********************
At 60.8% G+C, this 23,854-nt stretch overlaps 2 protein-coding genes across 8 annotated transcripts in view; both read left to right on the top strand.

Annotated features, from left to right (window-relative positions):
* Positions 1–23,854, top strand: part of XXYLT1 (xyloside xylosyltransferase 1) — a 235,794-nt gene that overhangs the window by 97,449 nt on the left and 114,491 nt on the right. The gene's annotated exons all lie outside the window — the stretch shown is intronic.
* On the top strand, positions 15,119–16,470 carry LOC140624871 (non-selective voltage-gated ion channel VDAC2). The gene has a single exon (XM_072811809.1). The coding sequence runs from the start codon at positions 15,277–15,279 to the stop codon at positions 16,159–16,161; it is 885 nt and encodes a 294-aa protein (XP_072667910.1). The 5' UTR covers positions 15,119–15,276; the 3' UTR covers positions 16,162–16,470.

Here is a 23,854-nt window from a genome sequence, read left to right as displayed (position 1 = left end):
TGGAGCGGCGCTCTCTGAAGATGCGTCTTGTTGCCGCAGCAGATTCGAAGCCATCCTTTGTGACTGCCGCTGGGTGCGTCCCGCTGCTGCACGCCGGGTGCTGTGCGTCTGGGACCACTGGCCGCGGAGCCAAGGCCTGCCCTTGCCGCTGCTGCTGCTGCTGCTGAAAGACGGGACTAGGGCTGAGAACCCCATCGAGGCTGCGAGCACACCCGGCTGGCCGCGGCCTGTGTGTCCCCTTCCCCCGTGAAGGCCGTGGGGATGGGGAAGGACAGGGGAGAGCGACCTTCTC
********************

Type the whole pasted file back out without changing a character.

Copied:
At 60.8% G+C, this 23,854-nt stretch overlaps 2 protein-coding genes across 8 annotated transcripts in view; both read left to right on the top strand.

Annotated features, from left to right (window-relative positions):
* Positions 1–23,854, top strand: part of XXYLT1 (xyloside xylosyltransferase 1) — a 235,794-nt gene that overhangs the window by 97,449 nt on the left and 114,491 nt on the right. The gene's annotated exons all lie outside the window — the stretch shown is intronic.
* On the top strand, positions 15,119–16,470 carry LOC140624871 (non-selective voltage-gated ion channel VDAC2). The gene has a single exon (XM_072811809.1). The coding sequence runs from the start codon at positions 15,277–15,279 to the stop codon at positions 16,159–16,161; it is 885 nt and encodes a 294-aa protein (XP_072667910.1). The 5' UTR covers positions 15,119–15,276; the 3' UTR covers positions 16,162–16,470.

Here is a 23,854-nt window from a genome sequence, read left to right as displayed (position 1 = left end):
TGGAGCGGCGCTCTCTGAAGATGCGTCTTGTTGCCGCAGCAGATTCGAAGCCATCCTTTGTGACTGCCGCTGGGTGCGTCCCGCTGCTGCACGCCGGGTGCTGTGCGTCTGGGACCACTGGCCGCGGAGCCAAGGCCTGCCCTTGCCGCTGCTGCTGCTGCTGCTGAAAGACGGGACTAGGGCTGAGAACCCCATCGAGGCTGCGAGCACACCCGGCTGGCCGCGGCCTGTGTGTCCCCTTCCCCCGTGAAGGCCGTGGGGATGGGGAAGGACAGGGGAGAGCGACCTTCTC